Alexander Hendrie

Carried Interest Is A Capital Gain And Should Be Maintained As Such

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Posted by Alexander Hendrie on Wednesday, October 25th, 2017, 1:59 PM PERMALINK

The Republican tax reform framework contains numerous provisions which will increase economic growth, raise wages, and create new or better jobs for American families.

For instance, the plan reduces taxes on all businesses by 42 percent, resulting in a 20 percent tax rate for corporations and a 25 percent rate for pass-through entities. The framework also implements a territorial system of taxation so that American businesses operating overseas compete on a level playing field against foreign companies.

In combination with the reforms to individual taxation such as cutting and consolidating the income tax brackets and doubling the standard deduction, the tax reform plan will result in bigger paychecks for taxpayers across the country.

One area, the framework is silent on is capital gains taxes, which directly hinder economic growth by disincentivizing investment. Because the plan contains many other pro-growth provisions, it is not necessarily a problem that there is no reduction in the capital gains tax, given the constraints faced by budget reconciliation. However, increasing this tax, either through a direct increase in the rate or by narrowing the base of the tax, would limit economic growth and contradict the goals of tax reform.

One way that lawmakers may increase taxes on capital gains is through taxing carried interest capital gains as ordinary income, rather than capital gains income.

This would be a mistake – there is no difference between carried interest and any other type of capital gain. Carried interest is the investor’s share of an investment partnership between the investor and individuals providing expertise on investment decisions. These partnerships generate income through a long-term investment in the same way as any to which the capital gains tax applies – individuals do not benefit from any special treatment. There is no sound basis for taxing these returns as ordinary income.

A carried interest tax increase is also bad policy. It would reduce investment and savings while damaging the economy and America’s economic growth prospects. The Joint Committee on Taxation estimates that a carried interest tax increase will raise a paltry $19.6 billion in revenue over a decade, with Tax Foundation estimating that this number would be just $13 billion due to the negative macroeconomic effects. Both numbers are a small fraction of the $41.7 trillion that will be raised over the same time period, according to the Congressional Budget Office.

In return, the impact of this tax increase will be felt by pension funds, charities and colleges that depend on investment partnership structures in order to meet savings goals. Small businesses would also be badly affected, as investment money available from these partnerships dries up.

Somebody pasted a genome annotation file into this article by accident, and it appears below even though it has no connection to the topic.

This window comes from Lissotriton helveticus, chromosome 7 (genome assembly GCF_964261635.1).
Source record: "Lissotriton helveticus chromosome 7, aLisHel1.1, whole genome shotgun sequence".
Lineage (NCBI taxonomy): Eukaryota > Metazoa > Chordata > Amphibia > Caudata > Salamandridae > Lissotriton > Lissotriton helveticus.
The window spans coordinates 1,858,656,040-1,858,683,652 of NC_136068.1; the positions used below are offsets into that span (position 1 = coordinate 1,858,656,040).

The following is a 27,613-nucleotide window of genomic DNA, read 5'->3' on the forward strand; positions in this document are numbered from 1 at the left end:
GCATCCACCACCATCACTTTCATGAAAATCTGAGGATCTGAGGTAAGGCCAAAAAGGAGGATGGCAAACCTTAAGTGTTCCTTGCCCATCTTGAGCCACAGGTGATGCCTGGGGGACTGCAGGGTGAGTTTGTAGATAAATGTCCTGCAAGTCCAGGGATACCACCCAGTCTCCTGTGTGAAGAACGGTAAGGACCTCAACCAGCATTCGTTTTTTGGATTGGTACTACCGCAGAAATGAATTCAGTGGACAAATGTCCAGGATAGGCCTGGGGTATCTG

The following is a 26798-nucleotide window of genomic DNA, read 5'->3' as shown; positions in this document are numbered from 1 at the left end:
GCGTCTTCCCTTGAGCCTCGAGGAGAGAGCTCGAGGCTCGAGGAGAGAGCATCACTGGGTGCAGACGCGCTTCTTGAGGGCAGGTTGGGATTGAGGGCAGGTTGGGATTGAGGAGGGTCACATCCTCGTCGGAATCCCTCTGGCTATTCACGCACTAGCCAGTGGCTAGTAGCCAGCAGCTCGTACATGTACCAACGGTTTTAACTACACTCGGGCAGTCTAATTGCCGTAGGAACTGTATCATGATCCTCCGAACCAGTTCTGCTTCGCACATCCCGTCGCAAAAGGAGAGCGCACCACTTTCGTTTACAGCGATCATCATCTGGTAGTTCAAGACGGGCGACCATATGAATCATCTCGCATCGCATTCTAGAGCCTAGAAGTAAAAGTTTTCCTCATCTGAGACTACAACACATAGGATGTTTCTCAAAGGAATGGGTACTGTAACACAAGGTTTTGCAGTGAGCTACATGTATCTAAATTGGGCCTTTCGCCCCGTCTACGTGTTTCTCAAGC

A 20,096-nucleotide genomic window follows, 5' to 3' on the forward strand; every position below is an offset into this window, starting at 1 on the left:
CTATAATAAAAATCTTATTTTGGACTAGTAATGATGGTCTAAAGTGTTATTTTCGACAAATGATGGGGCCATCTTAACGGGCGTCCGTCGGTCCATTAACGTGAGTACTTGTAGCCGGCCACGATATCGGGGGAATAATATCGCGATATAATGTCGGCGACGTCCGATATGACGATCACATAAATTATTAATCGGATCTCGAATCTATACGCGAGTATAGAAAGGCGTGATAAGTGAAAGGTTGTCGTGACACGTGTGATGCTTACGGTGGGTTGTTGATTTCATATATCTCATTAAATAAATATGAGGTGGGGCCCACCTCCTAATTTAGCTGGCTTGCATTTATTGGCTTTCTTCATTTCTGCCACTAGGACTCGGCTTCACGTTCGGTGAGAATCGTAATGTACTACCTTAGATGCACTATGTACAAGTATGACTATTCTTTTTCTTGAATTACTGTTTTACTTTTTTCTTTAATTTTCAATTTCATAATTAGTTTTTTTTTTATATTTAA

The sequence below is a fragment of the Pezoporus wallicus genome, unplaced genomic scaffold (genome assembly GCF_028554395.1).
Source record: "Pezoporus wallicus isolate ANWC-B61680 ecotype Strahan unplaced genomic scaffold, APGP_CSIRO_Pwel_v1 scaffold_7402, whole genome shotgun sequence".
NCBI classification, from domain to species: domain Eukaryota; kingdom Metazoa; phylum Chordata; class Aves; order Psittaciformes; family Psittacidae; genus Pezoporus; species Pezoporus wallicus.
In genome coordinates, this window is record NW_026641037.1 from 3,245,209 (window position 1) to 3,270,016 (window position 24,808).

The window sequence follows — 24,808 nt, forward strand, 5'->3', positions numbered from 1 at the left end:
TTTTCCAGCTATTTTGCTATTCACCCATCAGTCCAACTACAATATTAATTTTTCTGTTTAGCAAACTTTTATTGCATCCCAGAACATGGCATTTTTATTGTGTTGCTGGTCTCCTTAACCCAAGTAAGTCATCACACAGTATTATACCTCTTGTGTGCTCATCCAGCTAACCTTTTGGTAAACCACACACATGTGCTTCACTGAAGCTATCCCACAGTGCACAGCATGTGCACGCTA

The better policy would be preserving the base of the capital gains tax to promote investment by maintaining current law (or reducing taxes on all capital gains). Multiple layers of taxation under our tax code mean that there is little rationale for taxing income derived from a capital gain, as investment in capital is derived from income which has already been taxed at the individual level prior to reinvestment in the economy. Double taxation discourages savings, suppresses productivity, and discourages investment. It acts as a barrier to job creation, wage growth, and economic growth.

America’s capital gains taxes are already among the highest in the world.  The top rate has increased from 15 percent to 23.8 percent in the last 8 years alone. A study by Ernst and Young placed the top U.S. integrated rate at 56.3 percent after accounting for the corporate tax, federal and state capital gains taxes, and the Obamacare net investment income tax - far in excess of the average integrated rate of other OECD nations and the five BRICS countries which sits at just 40.3 percent.

The Republican tax reform framework is strongly pro-growth and will turbocharge the economy. Lawmakers should be sure not to undermine the framework through pay-fors that hinder economic growth.

Photo Credit: Madeleine Tsol


KEY VOTE: ATR Urges House Passage of Senate Passed H.Con.Res. 71, the FY 2018 Budget Resolution

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Posted by Alexander Hendrie on Tuesday, October 24th, 2017, 2:36 PM PERMALINK

The budget resolution is the vehicle to pass tax reform. Support for the budget equals support for tax reform

ATR urges a YES vote on the Senate Amendment to H. Con. Res. 71

 
"The Republican tax reform plan will turbo-charge the economy, create millions of new jobs and make America the best place in the world to invest, build and create," said Grover Norquist, president of Americans for Tax Reform. "The first step toward passing this tax reform plan is for congress to pass a budget resolution that unlocks reform."
 

It is imperative that the Trump tax reform plan is signed into law in 2017. The first step toward achieving this goal must be passage of a budget resolution. 

Without a budget resolution, Congress is unable to move forward with tax reform as almost every Senate Democrat has already ruled out supporting Trump's tax reform plan. The only path forward is through budget reconciliation which avoids a Senate filibuster before moving to a regular order process that involves Committees of jurisdiction drafting legislative text.

Support for this budget resolution should be viewed as support for the Trump tax reform plan. Opposition to the budget resolution equals opposition to tax reform.

All Members of Congress should vote YES on the Senate Amendment to H. Con. Res. 71, the FY2018 Budget Resolution.